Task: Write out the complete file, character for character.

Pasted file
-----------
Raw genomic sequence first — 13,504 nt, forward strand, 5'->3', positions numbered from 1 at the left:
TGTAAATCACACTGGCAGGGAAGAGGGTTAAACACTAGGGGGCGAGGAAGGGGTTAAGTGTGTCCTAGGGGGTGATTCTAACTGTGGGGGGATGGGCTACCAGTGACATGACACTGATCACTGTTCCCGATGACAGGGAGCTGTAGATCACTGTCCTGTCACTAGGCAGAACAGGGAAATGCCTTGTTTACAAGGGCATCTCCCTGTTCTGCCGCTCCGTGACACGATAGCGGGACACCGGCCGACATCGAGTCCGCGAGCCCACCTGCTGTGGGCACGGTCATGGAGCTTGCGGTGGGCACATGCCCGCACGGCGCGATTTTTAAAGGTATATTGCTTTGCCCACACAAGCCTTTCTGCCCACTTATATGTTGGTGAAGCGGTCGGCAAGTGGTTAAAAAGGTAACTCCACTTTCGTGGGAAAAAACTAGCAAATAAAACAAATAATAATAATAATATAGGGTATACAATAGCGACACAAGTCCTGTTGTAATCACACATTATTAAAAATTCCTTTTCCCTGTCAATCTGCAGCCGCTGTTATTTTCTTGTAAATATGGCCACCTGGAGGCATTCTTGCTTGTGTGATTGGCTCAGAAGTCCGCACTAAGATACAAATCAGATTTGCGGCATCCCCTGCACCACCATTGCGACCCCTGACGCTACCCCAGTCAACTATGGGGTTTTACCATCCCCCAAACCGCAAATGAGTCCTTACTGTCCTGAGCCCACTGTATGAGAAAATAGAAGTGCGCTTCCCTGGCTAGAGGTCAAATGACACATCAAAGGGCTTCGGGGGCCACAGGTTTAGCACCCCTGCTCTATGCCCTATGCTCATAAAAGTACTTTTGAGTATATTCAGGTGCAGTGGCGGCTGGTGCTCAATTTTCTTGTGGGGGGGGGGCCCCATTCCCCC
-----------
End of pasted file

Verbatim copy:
Raw genomic sequence first — 13,504 nt, forward strand, 5'->3', positions numbered from 1 at the left:
TGTAAATCACACTGGCAGGGAAGAGGGTTAAACACTAGGGGGCGAGGAAGGGGTTAAGTGTGTCCTAGGGGGTGATTCTAACTGTGGGGGGATGGGCTACCAGTGACATGACACTGATCACTGTTCCCGATGACAGGGAGCTGTAGATCACTGTCCTGTCACTAGGCAGAACAGGGAAATGCCTTGTTTACAAGGGCATCTCCCTGTTCTGCCGCTCCGTGACACGATAGCGGGACACCGGCCGACATCGAGTCCGCGAGCCCACCTGCTGTGGGCACGGTCATGGAGCTTGCGGTGGGCACATGCCCGCACGGCGCGATTTTTAAAGGTATATTGCTTTGCCCACACAAGCCTTTCTGCCCACTTATATGTTGGTGAAGCGGTCGGCAAGTGGTTAAAAAGGTAACTCCACTTTCGTGGGAAAAAACTAGCAAATAAAACAAATAATAATAATAATATAGGGTATACAATAGCGACACAAGTCCTGTTGTAATCACACATTATTAAAAATTCCTTTTCCCTGTCAATCTGCAGCCGCTGTTATTTTCTTGTAAATATGGCCACCTGGAGGCATTCTTGCTTGTGTGATTGGCTCAGAAGTCCGCACTAAGATACAAATCAGATTTGCGGCATCCCCTGCACCACCATTGCGACCCCTGACGCTACCCCAGTCAACTATGGGGTTTTACCATCCCCCAAACCGCAAATGAGTCCTTACTGTCCTGAGCCCACTGTATGAGAAAATAGAAGTGCGCTTCCCTGGCTAGAGGTCAAATGACACATCAAAGGGCTTCGGGGGCCACAGGTTTAGCACCCCTGCTCTATGCCCTATGCTCATAAAAGTACTTTTGAGTATATTCAGGTGCAGTGGCGGCTGGTGCTCAATTTTCTTGTGGGGGGGGGGCCCCATTCCCCC